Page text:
It's a family affair, because music is also in the blood of the brothers Adam and Jordan Chini. But first, back to the beginning, where it all began. The Chini family immigrated to the United States from Italy in the 1920s. Ed Chini, Adam and Jordan's grandfather, earned his living as a young boy playing accordion on Chicago radio stations. After the family moved to California, Ed, who became increasingly enthusiastic about jazz, became an accordionist in the band “The Four Sharps”. Ed's son Robert Chini followed in his father's footsteps, learning drums at an early age and later becoming a songwriter for Motown. In the 1970s, Robert had the same manager as Muhammad Ali and almost got his big break when he sent one of his songs to Quincy Jones, who was considered for Michael Jackson's Off The Wall sessions. Unfortunately, the song just barely made it into the selection. Out of several hundred songs submitted, it ended up between 10th and 15th place. It's a shame, but just over is over.
Adam was born in 1985 and got his first drum kit at the age of five. His younger brother Jordan was born six years later in 1991. Jordan also got his first instrument, a guitar, at the age of six. Since Robert Chini, the father of the two boys, had taken a job as an artist supervisor at Carvin Audio, there were regularly new home recording devices around the house to try out. From an early age, Jordan Chini was making crazy electronic music in his room, like the ones Aphex Twin and Autechre were making.
Despite the six-year age difference, Adam and Jordan have always been close and played in the same bands together. In the meantime they went their separate ways musically. Jordan Chini has become a multi-instrumentalist and music producer under the name “Boy Dude: Cassette For You“ released an album in which he fuses lo-fi songwriting and psychedelia with the aesthetics of experimental funk and soul.
Under his new alter ego “Count Dubula” (dubula = Zulu expression for shoot, fire) he published two months ago “The Rise of Count Dubbeehive(CQQL Records). It cannot be ruled out that Jordan recorded the album alone. Since he has always worked a lot with sound techniques, it can be assumed that Jordan disappeared into the studio armed with an array of guitars, basses, drum machines and vintage synthesizers and got to work. For me, “The Rise of Count Dubula” pure listening pleasure. Every song has its own melody, the keyboards waft long and wide through the air Dub-Effects are not exaggerated, the bass rolls slowly and sluggishly, but always with pressure. The keyboard sound is often a bit pompous, almost theatrical. It’s wonderful how the theremin wails in the track “Born Again”. Musically, the whole album also reminds me of Jack Arnold B-movies from the 50s (The Incredible Story of Mister C.; Terror Creeps Through the Night; Tarantula etc.). Here too, some of the cheapest effects are available, such as: B. in “Black Lung” a good morning cough from a chain smoker brand “Last Greetings from Davos” or a big cough after a hit from the hookah. But I like the whole concept as it is: entertaining, dubbig, fuzzy, emotional, trippy, dreamy, or... make up your mind.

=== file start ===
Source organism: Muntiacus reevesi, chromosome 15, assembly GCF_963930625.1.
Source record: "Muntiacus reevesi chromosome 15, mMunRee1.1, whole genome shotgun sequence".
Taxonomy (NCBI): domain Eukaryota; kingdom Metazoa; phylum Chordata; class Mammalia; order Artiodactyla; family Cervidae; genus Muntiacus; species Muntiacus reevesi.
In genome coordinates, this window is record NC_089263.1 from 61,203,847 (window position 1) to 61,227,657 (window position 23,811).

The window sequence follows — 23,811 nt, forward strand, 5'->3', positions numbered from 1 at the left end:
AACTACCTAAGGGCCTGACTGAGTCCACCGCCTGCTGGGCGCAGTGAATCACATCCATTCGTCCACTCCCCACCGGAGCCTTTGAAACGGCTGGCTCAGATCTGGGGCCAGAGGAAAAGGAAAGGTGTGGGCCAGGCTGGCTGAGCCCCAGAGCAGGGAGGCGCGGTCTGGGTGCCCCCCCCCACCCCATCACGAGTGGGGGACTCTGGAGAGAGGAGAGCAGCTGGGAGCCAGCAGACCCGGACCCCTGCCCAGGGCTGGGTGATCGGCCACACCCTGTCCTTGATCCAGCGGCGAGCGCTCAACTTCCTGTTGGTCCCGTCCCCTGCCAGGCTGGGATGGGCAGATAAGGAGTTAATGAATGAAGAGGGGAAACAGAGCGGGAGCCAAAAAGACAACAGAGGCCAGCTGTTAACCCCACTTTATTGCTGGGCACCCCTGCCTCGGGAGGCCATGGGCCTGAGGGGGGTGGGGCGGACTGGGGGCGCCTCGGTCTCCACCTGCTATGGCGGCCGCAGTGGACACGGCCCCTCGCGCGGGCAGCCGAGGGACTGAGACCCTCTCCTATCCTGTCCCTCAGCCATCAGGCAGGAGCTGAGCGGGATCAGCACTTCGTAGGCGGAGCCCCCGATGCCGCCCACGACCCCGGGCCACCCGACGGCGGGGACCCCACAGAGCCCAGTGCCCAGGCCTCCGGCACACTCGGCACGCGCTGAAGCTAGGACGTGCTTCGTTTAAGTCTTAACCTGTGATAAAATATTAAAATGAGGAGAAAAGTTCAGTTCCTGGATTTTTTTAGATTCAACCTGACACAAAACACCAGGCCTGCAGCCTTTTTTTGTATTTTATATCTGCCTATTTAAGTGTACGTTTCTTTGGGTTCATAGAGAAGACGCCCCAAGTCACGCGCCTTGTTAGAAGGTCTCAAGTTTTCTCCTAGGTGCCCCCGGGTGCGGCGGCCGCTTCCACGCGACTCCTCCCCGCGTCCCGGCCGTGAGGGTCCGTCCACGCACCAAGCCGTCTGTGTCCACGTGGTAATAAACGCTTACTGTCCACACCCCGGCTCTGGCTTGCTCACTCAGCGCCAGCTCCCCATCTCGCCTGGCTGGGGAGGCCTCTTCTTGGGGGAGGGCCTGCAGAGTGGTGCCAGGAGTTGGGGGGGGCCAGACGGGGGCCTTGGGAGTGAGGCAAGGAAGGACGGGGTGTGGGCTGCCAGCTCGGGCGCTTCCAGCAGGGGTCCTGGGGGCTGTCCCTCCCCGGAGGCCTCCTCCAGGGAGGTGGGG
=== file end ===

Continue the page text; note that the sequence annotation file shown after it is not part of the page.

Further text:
In summary: “The Rise of Count Dubula” by Count Dubula is an American Dub-Reggae project from Los Angeles, California, created by music producer and composer Jordan Chini in traditional Dub-style was recorded, recorded and mixed. Using analog delay, spring reverb and a Big Knob filter, the recordings were sent through a Tascam 388 eight-channel mixer/tape machine and then mixed using an improvised approach. I really like the idea of the cassette cover. The album and layout were influenced by Jordan Chini digging up some of his father's (Robert Chini - former songwriter for Motown Records) recordings, i.e. a cassette, from the late 70s, which in turn inspired Jordan to experiment in a similar way. The result is impressive.